The years of preparation put in by the athletes taking centre-stage in Athens is mirrored by the dedication to getting the technology right.
By Jane Wakefield
BBC News Online technology staff
While accusations have been thrown around that the Games organisers started work late, the technology team have been busy for three and a half years to make sure the infrastructure that will power the games runs smoothly.
The nerve centre will monitor all the sporting venues
Before the snow had melted at the Salt Lake City winter Olympics in 2002, key technicians were already in Greece.
The number has now swollen to 3,400 members and their main responsibility will be getting the results out to officials, journalists and viewers watching the sporting extravaganza on TV.
"Results is by far the most important thing we do," said Jean Chevalier, vice president for the Olympic Games Program at Atos Origin.
The company is responsible for the technology not just at Athens, but at the winter games in Turin, Italy in 2006 and the Beijing summer games in 2008.
POWERING ATHENS 2004
400 Unix boxes
4,000 result system terminals
2,000 fax machines and copiers
Atos Origin took over the role of providing the technology backbone to the International Olympic Committee (IOC) following the acquisition of SchlumbergerSema in January of this year.
Much of the technology from the Salt Lake City Games, which was provided by SchlumbergerSema, will transfer to Athens.
The tech team has built its very own Acropolis, the Technology Operations Centre, which will be the nerve centre for the Games duration.
Some 135 desks face 20 large plasma screens to keep technicians continually informed of the schedule and alert them to any faults or disruption.
A digital map of the Athens area shows which venues are currently in use and what technology is being deployed in each.
The modern Olympics is very much a TV phenomenon. With four billion viewers scheduled to tune in, making sure the results and athlete information is available at the fingertips of broadcasters is essential.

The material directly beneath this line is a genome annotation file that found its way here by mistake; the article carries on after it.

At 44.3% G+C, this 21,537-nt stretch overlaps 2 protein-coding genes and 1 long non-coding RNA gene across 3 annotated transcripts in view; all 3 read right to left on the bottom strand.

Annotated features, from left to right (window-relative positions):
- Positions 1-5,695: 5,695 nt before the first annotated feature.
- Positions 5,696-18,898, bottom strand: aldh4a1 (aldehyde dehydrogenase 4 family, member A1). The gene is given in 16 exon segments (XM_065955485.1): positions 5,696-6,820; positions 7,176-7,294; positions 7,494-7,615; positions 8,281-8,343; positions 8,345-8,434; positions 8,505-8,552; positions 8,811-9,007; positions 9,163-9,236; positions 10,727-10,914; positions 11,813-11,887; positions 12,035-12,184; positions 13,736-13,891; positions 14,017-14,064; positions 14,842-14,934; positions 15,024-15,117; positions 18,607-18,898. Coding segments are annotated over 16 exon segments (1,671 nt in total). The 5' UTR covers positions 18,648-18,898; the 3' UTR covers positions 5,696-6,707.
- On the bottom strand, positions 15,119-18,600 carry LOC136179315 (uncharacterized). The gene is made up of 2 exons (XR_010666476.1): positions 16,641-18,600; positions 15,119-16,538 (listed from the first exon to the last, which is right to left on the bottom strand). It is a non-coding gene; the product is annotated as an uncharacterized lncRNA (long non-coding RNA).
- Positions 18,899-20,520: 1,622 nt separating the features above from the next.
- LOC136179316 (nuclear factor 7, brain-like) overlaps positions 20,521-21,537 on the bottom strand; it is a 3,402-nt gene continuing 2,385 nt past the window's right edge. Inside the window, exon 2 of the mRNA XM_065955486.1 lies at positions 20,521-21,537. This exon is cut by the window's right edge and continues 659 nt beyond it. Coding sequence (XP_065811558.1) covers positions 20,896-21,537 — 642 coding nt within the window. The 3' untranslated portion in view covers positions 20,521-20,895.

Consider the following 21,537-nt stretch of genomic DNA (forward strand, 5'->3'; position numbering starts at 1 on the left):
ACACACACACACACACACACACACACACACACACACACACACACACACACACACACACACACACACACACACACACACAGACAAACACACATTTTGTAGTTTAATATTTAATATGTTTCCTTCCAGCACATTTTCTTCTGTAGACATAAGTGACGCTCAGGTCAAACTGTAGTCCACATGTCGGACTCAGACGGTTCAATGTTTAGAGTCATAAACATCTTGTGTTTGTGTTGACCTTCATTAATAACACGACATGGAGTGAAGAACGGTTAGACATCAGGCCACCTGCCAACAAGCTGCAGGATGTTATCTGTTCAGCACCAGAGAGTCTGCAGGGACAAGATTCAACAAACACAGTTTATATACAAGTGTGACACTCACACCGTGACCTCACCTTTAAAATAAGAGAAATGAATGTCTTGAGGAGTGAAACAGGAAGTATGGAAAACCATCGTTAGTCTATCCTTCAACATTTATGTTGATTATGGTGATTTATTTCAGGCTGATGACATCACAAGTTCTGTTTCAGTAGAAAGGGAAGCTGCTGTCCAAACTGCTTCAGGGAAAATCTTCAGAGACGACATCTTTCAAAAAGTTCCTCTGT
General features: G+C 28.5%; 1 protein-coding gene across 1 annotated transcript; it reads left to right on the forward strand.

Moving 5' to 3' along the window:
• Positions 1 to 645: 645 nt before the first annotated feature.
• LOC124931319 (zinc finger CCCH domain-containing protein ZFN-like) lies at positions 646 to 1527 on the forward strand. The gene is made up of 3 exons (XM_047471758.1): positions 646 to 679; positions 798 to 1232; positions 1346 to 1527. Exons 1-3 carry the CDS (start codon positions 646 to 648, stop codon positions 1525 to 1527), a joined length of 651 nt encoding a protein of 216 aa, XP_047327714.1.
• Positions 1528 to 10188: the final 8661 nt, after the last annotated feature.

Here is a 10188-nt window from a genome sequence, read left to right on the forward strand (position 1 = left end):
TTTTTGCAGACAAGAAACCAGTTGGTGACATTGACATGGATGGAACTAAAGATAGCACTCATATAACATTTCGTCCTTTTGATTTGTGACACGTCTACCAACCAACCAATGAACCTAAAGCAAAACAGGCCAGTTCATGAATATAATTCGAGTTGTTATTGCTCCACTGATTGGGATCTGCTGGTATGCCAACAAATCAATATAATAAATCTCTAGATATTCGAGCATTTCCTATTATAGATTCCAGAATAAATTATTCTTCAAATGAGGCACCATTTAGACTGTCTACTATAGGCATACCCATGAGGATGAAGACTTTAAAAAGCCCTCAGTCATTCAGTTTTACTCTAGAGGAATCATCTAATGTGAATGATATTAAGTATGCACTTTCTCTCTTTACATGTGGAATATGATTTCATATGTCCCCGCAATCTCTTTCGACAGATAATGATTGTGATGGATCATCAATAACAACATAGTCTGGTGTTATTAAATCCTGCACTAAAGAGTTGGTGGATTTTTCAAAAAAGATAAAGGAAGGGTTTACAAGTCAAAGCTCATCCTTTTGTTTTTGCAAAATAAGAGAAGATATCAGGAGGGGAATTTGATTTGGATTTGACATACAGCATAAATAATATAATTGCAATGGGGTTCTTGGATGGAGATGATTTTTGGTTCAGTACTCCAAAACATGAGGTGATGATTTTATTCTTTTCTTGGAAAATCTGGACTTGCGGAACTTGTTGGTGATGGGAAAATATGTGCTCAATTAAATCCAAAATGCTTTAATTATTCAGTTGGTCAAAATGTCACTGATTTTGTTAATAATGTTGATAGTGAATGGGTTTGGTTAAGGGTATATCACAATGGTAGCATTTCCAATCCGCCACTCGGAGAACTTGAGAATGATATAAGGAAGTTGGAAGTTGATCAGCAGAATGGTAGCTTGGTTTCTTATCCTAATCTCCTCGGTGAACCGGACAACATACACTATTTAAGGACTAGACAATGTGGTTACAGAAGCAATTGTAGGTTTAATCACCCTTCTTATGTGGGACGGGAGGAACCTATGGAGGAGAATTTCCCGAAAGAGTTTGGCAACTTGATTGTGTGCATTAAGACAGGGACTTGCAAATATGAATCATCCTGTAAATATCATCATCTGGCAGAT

Atos has developed a system to display results in a fraction a second, before the broadcasters even hear the roar of the crowd.
There will be 1,500 terminals at 20 Games venues available to the 21,500-strong press pack.
Also available to journalists, athletes and IOC officials will be Info2004, an intranet with more than 50,000 pages of information, 11,000 biographies and historical results dating back to the first modern Olympics, held in Athens in 1896.
The logistics behind installing 10,500 computers and 900 servers in the 62 venues cannot be understated. Even though the tech team is now in what Mr Chevalier describes as a warm-up phase, there is still no time to relax.
"You always have to do something, you can never quit testing and checking," said Mr Chevalier.
"It is not like we said two months ago that it is ready and then went to the beach," he told BBC News Online.
The other key aspect of the tech team's job has been making sure the Games run smoothly.
Over 200,000 athletes, coaches, officials, staff and volunteers must be registered and a photo badge has to be made for each one.
Athletes that have trained for a lifetime cannot afford to be late for their event so making sure the transportation system is running smoothly requires a huge computer system in itself.
Because getting the technology right is such a mammoth task, there is little room for whiz bang gadgets.
"This is not a games of technology, technology is there only to serve the games," said Mr Chevalier.
As a result, wireless technology will not be on show this year.
A digital map of Athens will show what is happening around the city
"We have not been brave enough to go down that route," said Mr Chevalier.
"The risk of frequency breaks scrambling systems was an option we did not even want to look at," he admitted candidly.
Unlike the athletes whose ultimate goal is to occupy the centre stage and be crowned with gold, for Mr Chevalier and his team the measure of success will be invisibility.
"The less you talk about us, the better. If the press talk about us, it will be because something has gone wrong so our visibility should be nil," he said.